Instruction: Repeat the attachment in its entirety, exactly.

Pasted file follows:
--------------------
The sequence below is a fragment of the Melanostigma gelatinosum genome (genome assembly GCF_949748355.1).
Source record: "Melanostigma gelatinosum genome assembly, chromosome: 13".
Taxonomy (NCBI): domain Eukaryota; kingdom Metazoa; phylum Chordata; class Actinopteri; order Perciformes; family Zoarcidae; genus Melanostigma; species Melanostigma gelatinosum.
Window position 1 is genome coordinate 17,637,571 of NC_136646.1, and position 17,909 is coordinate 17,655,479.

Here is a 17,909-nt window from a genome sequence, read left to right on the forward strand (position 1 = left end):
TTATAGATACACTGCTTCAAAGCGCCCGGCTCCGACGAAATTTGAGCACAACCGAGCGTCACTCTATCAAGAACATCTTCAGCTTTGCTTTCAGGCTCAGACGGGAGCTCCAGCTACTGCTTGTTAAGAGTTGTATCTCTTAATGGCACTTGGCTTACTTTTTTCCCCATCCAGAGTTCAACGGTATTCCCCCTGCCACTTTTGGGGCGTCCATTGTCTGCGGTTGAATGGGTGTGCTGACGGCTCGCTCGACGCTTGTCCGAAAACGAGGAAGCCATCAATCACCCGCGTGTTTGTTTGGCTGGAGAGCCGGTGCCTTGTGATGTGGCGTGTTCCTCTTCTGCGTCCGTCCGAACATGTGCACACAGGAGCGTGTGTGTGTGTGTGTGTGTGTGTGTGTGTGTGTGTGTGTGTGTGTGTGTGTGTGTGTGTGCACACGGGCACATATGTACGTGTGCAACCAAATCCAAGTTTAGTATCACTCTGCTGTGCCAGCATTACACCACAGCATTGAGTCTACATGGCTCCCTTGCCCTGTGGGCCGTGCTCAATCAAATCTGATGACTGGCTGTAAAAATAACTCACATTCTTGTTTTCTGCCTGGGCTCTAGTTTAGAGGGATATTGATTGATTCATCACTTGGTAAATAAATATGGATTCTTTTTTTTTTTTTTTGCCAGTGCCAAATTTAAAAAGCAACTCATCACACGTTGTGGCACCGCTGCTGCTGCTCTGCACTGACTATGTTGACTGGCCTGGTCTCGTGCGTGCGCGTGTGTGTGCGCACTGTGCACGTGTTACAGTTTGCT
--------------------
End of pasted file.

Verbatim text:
The sequence below is a fragment of the Melanostigma gelatinosum genome (genome assembly GCF_949748355.1).
Source record: "Melanostigma gelatinosum genome assembly, chromosome: 13".
Taxonomy (NCBI): domain Eukaryota; kingdom Metazoa; phylum Chordata; class Actinopteri; order Perciformes; family Zoarcidae; genus Melanostigma; species Melanostigma gelatinosum.
Window position 1 is genome coordinate 17,637,571 of NC_136646.1, and position 17,909 is coordinate 17,655,479.

Here is a 17,909-nt window from a genome sequence, read left to right on the forward strand (position 1 = left end):
TTATAGATACACTGCTTCAAAGCGCCCGGCTCCGACGAAATTTGAGCACAACCGAGCGTCACTCTATCAAGAACATCTTCAGCTTTGCTTTCAGGCTCAGACGGGAGCTCCAGCTACTGCTTGTTAAGAGTTGTATCTCTTAATGGCACTTGGCTTACTTTTTTCCCCATCCAGAGTTCAACGGTATTCCCCCTGCCACTTTTGGGGCGTCCATTGTCTGCGGTTGAATGGGTGTGCTGACGGCTCGCTCGACGCTTGTCCGAAAACGAGGAAGCCATCAATCACCCGCGTGTTTGTTTGGCTGGAGAGCCGGTGCCTTGTGATGTGGCGTGTTCCTCTTCTGCGTCCGTCCGAACATGTGCACACAGGAGCGTGTGTGTGTGTGTGTGTGTGTGTGTGTGTGTGTGTGTGTGTGTGTGTGTGTGTGTGTGTGCACACGGGCACATATGTACGTGTGCAACCAAATCCAAGTTTAGTATCACTCTGCTGTGCCAGCATTACACCACAGCATTGAGTCTACATGGCTCCCTTGCCCTGTGGGCCGTGCTCAATCAAATCTGATGACTGGCTGTAAAAATAACTCACATTCTTGTTTTCTGCCTGGGCTCTAGTTTAGAGGGATATTGATTGATTCATCACTTGGTAAATAAATATGGATTCTTTTTTTTTTTTTTTGCCAGTGCCAAATTTAAAAAGCAACTCATCACACGTTGTGGCACCGCTGCTGCTGCTCTGCACTGACTATGTTGACTGGCCTGGTCTCGTGCGTGCGCGTGTGTGTGCGCACTGTGCACGTGTTACAGTTTGCT